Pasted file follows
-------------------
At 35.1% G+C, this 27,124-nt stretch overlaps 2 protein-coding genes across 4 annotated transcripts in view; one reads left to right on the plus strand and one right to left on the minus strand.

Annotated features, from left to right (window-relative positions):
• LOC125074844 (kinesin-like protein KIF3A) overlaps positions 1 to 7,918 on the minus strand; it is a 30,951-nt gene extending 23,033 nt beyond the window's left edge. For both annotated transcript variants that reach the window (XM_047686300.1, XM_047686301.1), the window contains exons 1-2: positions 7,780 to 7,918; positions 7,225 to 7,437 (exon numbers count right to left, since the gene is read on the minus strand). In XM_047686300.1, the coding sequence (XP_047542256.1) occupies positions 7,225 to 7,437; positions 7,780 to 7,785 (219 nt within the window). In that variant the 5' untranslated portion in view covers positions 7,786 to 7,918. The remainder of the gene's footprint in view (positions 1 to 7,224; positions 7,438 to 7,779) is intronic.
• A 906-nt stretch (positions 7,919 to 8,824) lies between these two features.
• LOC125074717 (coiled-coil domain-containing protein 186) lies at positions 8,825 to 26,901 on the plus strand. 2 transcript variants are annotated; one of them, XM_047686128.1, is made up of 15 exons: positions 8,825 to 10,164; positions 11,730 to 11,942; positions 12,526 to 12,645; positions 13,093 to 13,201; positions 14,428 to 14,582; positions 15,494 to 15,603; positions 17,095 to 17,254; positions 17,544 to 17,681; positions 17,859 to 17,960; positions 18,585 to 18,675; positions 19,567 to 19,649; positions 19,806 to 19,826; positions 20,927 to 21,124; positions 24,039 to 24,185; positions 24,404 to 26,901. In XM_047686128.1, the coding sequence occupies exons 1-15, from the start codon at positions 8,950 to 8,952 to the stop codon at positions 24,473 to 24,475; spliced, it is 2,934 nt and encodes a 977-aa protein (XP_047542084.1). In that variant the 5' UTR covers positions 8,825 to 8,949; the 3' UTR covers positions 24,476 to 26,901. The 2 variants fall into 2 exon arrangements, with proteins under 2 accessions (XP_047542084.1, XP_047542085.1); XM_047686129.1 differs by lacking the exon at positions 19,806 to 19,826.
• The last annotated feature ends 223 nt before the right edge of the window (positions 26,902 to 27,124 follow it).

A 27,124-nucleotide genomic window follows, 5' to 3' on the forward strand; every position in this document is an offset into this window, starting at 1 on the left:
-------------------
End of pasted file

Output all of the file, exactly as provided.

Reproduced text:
At 35.1% G+C, this 27,124-nt stretch overlaps 2 protein-coding genes across 4 annotated transcripts in view; one reads left to right on the plus strand and one right to left on the minus strand.

Annotated features, from left to right (window-relative positions):
• LOC125074844 (kinesin-like protein KIF3A) overlaps positions 1 to 7,918 on the minus strand; it is a 30,951-nt gene extending 23,033 nt beyond the window's left edge. For both annotated transcript variants that reach the window (XM_047686300.1, XM_047686301.1), the window contains exons 1-2: positions 7,780 to 7,918; positions 7,225 to 7,437 (exon numbers count right to left, since the gene is read on the minus strand). In XM_047686300.1, the coding sequence (XP_047542256.1) occupies positions 7,225 to 7,437; positions 7,780 to 7,785 (219 nt within the window). In that variant the 5' untranslated portion in view covers positions 7,786 to 7,918. The remainder of the gene's footprint in view (positions 1 to 7,224; positions 7,438 to 7,779) is intronic.
• A 906-nt stretch (positions 7,919 to 8,824) lies between these two features.
• LOC125074717 (coiled-coil domain-containing protein 186) lies at positions 8,825 to 26,901 on the plus strand. 2 transcript variants are annotated; one of them, XM_047686128.1, is made up of 15 exons: positions 8,825 to 10,164; positions 11,730 to 11,942; positions 12,526 to 12,645; positions 13,093 to 13,201; positions 14,428 to 14,582; positions 15,494 to 15,603; positions 17,095 to 17,254; positions 17,544 to 17,681; positions 17,859 to 17,960; positions 18,585 to 18,675; positions 19,567 to 19,649; positions 19,806 to 19,826; positions 20,927 to 21,124; positions 24,039 to 24,185; positions 24,404 to 26,901. In XM_047686128.1, the coding sequence occupies exons 1-15, from the start codon at positions 8,950 to 8,952 to the stop codon at positions 24,473 to 24,475; spliced, it is 2,934 nt and encodes a 977-aa protein (XP_047542084.1). In that variant the 5' UTR covers positions 8,825 to 8,949; the 3' UTR covers positions 24,476 to 26,901. The 2 variants fall into 2 exon arrangements, with proteins under 2 accessions (XP_047542084.1, XP_047542085.1); XM_047686129.1 differs by lacking the exon at positions 19,806 to 19,826.
• The last annotated feature ends 223 nt before the right edge of the window (positions 26,902 to 27,124 follow it).

A 27,124-nucleotide genomic window follows, 5' to 3' on the forward strand; every position in this document is an offset into this window, starting at 1 on the left: